A new study has found a connection between possible dementia in women with their estrogen level during childbirth. Experts say there’s a strong possibility that it could be completely influential.
Mental health is, thankfully, everywhere today. We consider this part of our body something to take care of and to keep properly. We have realized that it is very important and essential.
Unfortunately, there are cases where we cannot do a lot and life surprises us. In this cases there are no ways to escape, like in cases with some degenerative diseases of the mind. In this group we find dementia in all its variants.
What exactly is this condition?
There is one thing to consider before anything else: dementia is not a disease as such. When we talk about this condition, we are talking about a set of symptoms that show a decline in brain capacity.
With this in mind, we can say that there are several factors that lead us to discover that we are dealing with a type of dementia. The most common of these dementias is Alzheimer’s disease.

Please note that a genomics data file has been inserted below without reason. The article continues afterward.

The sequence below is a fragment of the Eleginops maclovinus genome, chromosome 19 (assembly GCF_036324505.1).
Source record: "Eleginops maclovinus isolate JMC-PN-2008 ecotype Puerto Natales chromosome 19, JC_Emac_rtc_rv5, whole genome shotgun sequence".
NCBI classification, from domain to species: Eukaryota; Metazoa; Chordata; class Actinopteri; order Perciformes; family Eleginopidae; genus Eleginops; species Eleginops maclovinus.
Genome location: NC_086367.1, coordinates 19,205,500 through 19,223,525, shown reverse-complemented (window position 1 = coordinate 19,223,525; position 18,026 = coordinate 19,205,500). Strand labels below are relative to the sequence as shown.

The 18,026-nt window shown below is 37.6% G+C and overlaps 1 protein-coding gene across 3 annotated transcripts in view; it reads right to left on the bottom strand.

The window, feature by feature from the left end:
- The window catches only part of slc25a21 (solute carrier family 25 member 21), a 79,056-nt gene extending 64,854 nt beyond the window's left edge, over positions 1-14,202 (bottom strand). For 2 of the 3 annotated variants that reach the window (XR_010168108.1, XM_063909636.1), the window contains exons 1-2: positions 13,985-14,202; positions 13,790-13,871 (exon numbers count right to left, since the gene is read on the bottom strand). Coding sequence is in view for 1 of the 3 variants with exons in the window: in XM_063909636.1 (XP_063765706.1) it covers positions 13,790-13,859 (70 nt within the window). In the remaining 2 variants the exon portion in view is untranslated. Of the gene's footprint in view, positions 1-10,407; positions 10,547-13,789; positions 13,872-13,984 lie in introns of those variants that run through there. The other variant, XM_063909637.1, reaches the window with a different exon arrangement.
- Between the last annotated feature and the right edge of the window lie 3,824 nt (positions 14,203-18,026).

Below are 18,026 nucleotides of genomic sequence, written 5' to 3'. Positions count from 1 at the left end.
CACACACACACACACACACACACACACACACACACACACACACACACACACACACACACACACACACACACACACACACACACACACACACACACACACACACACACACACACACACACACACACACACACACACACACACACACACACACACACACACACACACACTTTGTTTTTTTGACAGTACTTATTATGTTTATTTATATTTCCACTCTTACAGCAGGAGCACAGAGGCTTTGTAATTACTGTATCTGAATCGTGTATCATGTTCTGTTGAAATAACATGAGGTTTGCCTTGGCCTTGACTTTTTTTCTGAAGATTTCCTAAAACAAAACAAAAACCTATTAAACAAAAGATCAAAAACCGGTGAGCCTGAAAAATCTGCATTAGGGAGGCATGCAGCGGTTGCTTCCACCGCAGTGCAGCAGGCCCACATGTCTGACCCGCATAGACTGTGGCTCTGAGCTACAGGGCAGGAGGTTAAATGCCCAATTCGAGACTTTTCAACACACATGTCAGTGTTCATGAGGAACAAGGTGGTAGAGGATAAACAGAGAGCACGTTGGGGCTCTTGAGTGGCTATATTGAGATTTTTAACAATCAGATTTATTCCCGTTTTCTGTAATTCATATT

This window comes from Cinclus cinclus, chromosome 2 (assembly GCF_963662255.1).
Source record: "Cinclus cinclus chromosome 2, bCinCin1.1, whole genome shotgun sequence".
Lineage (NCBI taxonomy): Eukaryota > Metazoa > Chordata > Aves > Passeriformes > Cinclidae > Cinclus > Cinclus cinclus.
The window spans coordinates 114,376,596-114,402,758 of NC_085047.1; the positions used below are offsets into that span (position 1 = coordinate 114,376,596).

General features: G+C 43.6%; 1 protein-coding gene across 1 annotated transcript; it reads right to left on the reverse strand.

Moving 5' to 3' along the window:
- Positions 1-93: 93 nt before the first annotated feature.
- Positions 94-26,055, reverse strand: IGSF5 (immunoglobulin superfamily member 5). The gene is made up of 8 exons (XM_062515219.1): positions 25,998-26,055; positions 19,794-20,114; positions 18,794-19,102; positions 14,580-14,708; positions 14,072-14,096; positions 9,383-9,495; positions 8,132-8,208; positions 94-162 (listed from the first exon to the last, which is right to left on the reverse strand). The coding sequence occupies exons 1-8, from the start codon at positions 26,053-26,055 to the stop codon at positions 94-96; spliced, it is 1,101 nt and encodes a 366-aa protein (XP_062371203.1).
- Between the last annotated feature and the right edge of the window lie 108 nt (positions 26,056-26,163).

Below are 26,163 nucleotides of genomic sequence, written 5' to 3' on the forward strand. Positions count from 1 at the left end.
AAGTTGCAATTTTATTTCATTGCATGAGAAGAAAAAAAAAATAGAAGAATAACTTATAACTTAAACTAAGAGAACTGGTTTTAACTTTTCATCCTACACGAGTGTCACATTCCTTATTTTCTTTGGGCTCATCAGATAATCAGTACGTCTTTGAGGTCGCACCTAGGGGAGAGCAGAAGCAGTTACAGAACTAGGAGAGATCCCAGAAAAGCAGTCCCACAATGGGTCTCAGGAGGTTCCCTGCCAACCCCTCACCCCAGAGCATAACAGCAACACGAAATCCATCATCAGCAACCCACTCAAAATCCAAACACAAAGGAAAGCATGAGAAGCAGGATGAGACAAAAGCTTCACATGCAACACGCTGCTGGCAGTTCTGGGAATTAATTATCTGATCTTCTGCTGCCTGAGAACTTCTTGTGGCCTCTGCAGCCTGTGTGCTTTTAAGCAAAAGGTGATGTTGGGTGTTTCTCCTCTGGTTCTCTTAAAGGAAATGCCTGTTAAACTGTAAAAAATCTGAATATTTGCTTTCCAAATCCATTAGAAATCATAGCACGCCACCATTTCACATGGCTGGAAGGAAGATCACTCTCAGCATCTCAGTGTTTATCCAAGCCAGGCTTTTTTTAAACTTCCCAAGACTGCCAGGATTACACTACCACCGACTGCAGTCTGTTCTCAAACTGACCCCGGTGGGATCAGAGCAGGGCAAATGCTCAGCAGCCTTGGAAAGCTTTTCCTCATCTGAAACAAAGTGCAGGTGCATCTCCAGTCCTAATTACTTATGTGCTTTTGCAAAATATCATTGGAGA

There are many types of this condition, as we have already mentioned, and they all have in common that they present some previous symptoms. These general symptoms may be difficulty in short-term memory, problems in communication or problems in focusing on an activity. These are just a few of the many symptoms that early dementia can show.
How does menopause affect dementia?
This new study has collected data on women of different social classes and different ages with menopause. The final conclusion was that women who reach menopause at a younger age are more at risk and more likely to develop some form of dementia.
It is true that this study is not entirely conclusive and it has also been made clear that we must consider the socioeconomic level of the woman, since the lower the level, the greater the risk of developing dementia.
Another factor is that women live longer than men, as a general rule, and age also greatly affects brain capacity.
However, Ms Gong, in wrapping up the study, said that “More research is needed to understand whether these differences are associated with life-long exposure to the body’s own estrogen, and whether external hormone use could influence the risk of developing dementia”.